AbstractThis thesis is a comparative criminological study comparing the private policing and management of security of private/hybrid space in South Korea and United Kingdom. It is based upon two comparable shopping malls and draws upon thirty four semi-structured interviews of security officers, supervisors, managers and police officers; thirty nine structured interviews of security officers at both malls; one hundred structured interviews of shoppers at each mall; and one hundred hours of observation at each mall. Increasingly in both South Korea and the United Kingdom the public feel a greater need to protect themselves from crimes because of declining police resources. As a consequence the police are finding it difficult to meet the demands of the public and organisations in terms of crime prevention and the provision of a visible uniformed presence, amongst other. Society demands more effective public security control than what the government can offer. To better respond to these needs private security firms have filled the gap and areas of large private/hybrid space such as shopping malls have been one of the prime examples. However, there have been a few studies of the private security industry in such areas in the UK and in Korea and in no internationally comparative research conducted of shopping malls at all. This study starts to fill that gap by analysing the contribution of private security to the policing of of private space, which is open to the public in shopping malls of the two different countries. Secondly, the research explores and compares the systems of regulation, licensing, legal powers, training and working conditions, amongst others. Third the thesis explores real functions, statuses and image of private security officers and police officers, examining their daily operations, at the two case studies.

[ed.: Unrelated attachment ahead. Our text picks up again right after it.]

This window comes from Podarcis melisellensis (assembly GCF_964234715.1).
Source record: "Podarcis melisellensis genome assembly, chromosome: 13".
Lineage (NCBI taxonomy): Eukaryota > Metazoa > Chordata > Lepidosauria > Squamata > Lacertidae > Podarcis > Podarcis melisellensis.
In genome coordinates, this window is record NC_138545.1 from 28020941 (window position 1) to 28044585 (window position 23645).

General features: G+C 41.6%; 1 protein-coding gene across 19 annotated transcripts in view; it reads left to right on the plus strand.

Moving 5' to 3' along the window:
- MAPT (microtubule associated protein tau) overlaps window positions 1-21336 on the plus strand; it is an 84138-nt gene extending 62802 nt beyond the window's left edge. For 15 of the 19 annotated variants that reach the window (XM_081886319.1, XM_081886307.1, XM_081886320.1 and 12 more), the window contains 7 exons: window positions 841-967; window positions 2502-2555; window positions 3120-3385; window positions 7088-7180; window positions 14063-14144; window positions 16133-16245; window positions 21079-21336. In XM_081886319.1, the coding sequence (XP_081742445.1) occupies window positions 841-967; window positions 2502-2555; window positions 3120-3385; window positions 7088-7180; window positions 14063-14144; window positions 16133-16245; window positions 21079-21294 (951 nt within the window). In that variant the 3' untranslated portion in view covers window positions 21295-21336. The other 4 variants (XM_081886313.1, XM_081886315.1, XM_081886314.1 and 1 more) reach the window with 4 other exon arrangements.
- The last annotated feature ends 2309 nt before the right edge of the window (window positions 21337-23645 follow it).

The research identifies a number of findings, particularly around the role and orientation of officers, noting a strong 'service men' culture amongst Korean officers, distinct from the United Kingdom officers who are more security and policing orientated. It also finds private security officers and their contribution are still considered unimportant by the public and this is linked to their governance, lack of legal power, poor level of training and low educational levels, although this did vary between the two countries. These issues also impact on the relationship with the police who in South Korea are less likely to entrust private security officers with policing work compared to the UK. This research also sheds light on the issues of private security industry regulation, legal powers, poor working conditions, the level of training and occupational risks and the research will hopefully contribute to the growth of comparative research on private security. Therefore, this thesis makes significant recommendations to improve the management of security in shopping mall as a great investment, better training, working conditions and regulation etc.
|Date of Award||2016|
|Supervisor||Mark Button (Supervisor) & Bob Golding (Supervisor)|